But Feinstein, who will be the committee's top Democrat in 2017, appeared to fire a warning shot that Sessions will have to show he’s not too loyal to Trump.
“His or her primary loyalty must be to the constitution and the rule of law—and sometimes that means telling the president no,” she said of an Attorney General nominee.
Sessions was the first sitting senator to back Trump for president.
Senate Majority Leader Mitch McConnellAddison (Mitch) Mitchell McConnellHouse passes standalone bill to provide B for Israel's Iron Dome Pelosi vows to avert government shutdown McConnell calls Trump a 'fading brand' in Woodward-Costa book MORE (R-Ky.) gave a boost to Trump’s first Cabinet pick, saying he “strongly” supports Sessions’s nomination.
A source separately told CNN that McConnell has pledged to push Sessions’s nomination through the Senate. A spokesman for the Kentucky Republican declined to comment on a private conversation.
Senate Judiciary Chairman Chuck GrassleyChuck GrassleyCongress facing shutdown, debt crisis with no plan B Biden confronts sinking poll numbers Congress needs to push for more accountability in gymnasts' tragic sex abuse MORE (R-Iowa) said he was “confident” that Sessions would be favorably reported by his committee.
In addition to Grassley, every Republican member on the committee quickly coalesced around the nomination. Sens. Jeff FlakeJeffrey (Jeff) Lane FlakeBiden nominates former Sen. Tom Udall as New Zealand ambassador Biden to nominate Jane Hartley as UK ambassador: report The Hill's Morning Report - Presented by Goldman Sachs - Voting rights will be on '22, '24 ballots MORE (Ariz.), Mike LeeMichael (Mike) Shumway LeeHillicon Valley — Presented by Xerox — Officials want action on cyberattacks Senate panel advances antitrust bill that eyes Google, Facebook Trump pushes back on book claims, says he spent 'virtually no time' discussing election with Lee, Graham MORE (Utah) and Lindsey GrahamLindsey Olin GrahamTrump pushes back on book claims, says he spent 'virtually no time' discussing election with Lee, Graham The Hill's 12:30 Report - Presented by Facebook - Biden meets with lawmakers amid domestic agenda panic The Hill's Morning Report - Presented by Alibaba - House Democrats plagued by Biden agenda troubles MORE (S.C.), who have policy differences with Sessions, indicated they will vote for him.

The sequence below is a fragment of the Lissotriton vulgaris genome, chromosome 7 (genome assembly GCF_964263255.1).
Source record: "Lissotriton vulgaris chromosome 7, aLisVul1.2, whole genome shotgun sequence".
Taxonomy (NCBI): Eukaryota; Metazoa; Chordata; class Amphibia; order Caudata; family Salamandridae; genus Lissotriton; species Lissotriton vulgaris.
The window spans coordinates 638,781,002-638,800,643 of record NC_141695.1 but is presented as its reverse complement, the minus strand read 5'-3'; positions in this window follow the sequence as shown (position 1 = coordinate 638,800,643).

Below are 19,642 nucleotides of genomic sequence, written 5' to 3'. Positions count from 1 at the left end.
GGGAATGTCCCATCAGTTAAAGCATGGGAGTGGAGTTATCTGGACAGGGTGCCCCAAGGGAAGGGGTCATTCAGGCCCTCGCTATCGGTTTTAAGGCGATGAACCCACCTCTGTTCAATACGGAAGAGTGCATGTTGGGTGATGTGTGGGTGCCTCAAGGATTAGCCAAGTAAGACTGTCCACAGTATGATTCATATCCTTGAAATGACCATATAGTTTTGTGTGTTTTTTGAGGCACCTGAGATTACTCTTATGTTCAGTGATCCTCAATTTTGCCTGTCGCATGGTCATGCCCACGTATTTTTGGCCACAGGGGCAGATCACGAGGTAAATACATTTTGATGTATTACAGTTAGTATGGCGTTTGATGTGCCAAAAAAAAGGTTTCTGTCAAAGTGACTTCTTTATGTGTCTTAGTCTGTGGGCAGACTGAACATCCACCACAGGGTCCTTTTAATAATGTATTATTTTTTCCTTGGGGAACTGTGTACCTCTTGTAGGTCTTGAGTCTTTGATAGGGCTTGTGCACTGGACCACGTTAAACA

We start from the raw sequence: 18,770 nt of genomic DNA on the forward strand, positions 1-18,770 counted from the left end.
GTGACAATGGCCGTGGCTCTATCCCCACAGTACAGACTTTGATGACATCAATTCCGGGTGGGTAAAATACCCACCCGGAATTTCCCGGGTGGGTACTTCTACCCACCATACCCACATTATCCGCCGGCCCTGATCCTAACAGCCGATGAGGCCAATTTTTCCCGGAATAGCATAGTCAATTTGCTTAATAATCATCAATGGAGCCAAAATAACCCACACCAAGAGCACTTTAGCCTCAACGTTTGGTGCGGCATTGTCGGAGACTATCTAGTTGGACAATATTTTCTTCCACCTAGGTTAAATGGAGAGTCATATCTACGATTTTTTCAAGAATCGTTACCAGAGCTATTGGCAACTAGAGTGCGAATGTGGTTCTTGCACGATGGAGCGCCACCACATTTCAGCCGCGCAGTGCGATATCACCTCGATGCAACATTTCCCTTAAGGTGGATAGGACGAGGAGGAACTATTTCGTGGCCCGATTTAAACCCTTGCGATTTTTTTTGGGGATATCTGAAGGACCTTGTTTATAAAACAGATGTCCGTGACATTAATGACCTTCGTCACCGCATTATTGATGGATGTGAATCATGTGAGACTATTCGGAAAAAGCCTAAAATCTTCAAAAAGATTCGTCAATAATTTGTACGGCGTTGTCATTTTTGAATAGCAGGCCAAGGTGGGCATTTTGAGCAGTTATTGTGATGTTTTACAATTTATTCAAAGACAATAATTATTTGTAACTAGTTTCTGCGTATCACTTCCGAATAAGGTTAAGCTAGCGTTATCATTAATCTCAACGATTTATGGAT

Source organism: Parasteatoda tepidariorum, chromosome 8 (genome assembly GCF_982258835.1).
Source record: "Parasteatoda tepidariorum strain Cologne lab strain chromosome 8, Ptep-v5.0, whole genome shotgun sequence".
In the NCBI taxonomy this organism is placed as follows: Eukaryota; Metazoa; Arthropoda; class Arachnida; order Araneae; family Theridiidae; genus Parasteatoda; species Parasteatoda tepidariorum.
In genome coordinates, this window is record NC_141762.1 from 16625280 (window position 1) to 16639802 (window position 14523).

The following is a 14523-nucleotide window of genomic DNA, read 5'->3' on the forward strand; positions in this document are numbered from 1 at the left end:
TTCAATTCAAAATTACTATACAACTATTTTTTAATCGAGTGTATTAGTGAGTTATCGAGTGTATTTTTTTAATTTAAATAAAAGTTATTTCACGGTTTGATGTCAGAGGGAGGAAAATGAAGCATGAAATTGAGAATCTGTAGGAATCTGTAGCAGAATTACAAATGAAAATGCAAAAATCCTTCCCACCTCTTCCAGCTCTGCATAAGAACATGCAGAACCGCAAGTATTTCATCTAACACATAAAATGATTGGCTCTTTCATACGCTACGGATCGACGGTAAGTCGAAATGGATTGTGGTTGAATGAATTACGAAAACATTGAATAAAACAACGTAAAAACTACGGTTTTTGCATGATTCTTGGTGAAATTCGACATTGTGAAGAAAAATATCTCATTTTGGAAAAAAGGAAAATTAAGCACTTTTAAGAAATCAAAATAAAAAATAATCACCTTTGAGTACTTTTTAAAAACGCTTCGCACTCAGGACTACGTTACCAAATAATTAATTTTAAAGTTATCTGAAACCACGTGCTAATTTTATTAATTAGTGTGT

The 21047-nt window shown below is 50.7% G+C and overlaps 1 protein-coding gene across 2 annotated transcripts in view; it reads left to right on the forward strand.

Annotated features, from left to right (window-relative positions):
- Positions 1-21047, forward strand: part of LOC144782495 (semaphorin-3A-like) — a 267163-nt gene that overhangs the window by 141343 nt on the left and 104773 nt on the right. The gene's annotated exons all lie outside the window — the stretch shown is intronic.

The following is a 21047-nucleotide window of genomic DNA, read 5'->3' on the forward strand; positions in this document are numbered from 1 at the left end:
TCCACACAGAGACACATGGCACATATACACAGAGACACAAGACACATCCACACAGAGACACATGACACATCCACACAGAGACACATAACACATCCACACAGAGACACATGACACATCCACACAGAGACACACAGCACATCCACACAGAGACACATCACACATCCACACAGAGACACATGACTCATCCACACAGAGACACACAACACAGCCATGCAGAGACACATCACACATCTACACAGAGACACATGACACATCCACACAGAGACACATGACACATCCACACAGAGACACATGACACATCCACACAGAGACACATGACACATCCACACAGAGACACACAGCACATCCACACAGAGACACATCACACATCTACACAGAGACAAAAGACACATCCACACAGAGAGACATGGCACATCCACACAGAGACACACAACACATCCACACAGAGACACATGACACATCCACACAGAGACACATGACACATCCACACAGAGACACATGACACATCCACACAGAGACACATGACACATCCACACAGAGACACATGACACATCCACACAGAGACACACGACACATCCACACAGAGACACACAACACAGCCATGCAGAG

The support from Judiciary Committee Republicans, who represent a cross-section of the caucus, bodes well for Sessions. Pompeo similarly got a quick endorsement from Sens. Richard BurrRichard Mauze BurrThe Hill's Morning Report - Presented by Alibaba - Biden jumps into frenzied Dem spending talks GOP senators say Biden COVID-19 strategy has 'exacerbated vaccine hesitancy' Senate advances Biden consumer bureau pick after panel logjam MORE (R-N.C.) and Marco RubioMarco Antonio RubioDemocrats face bleak outlook in Florida The Hill's 12:30 Report - Presented by Facebook - Dems attempt to tie government funding, Ida relief to debt limit Poll: Trump dominates 2024 Republican primary field MORE (R-Fla.), members of the Intelligence Committee.
Progressive groups and lawmakers will be pressuring Democrats to oppose Sessions.
Wade Henderson, president and CEO of the Leadership Conference on Civil and Human Rights, said Trump should either rescind his nomination or the Senate should block Sessions again.
Rep. G.K. ButterfieldGeorge (G.K.) Kenneth ButterfieldWHIP LIST: How House Democrats say they'll vote on infrastructure bill House Democrats push to introduce John Lewis voting rights bill within weeks Black Caucus presses Democratic leaders to expedite action on voting rights MORE, the chairman of the Congressional Black Caucus, said the group would oppose Sessions’s nomination. And Rep. Luis Gutiérrez (D-Ill.), a respected party voice on immigration, offered a blistering statement.
“If you have nostalgia for the days when blacks kept quiet, gays were in the closet, immigrants were invisible and women stayed in the kitchen, Senator Jefferson Beauregard Sessions is your man,” he said in a statement.
Steven Law, the president and CEO of the Senate Leadership Fund that has ties to McConnell, said the group looked “forward to doing everything we can to support Senator Sessions' nomination.”
McConnell also appeared to publicly warn Democrats against slow walking Sessions.
“I look forward to the Senate’s fair and expeditious treatment of our colleague’s forthcoming nomination,” he said. “Just as it promptly processed President Obama’s first Attorney General nomination, which concluded with a timely up or down vote.”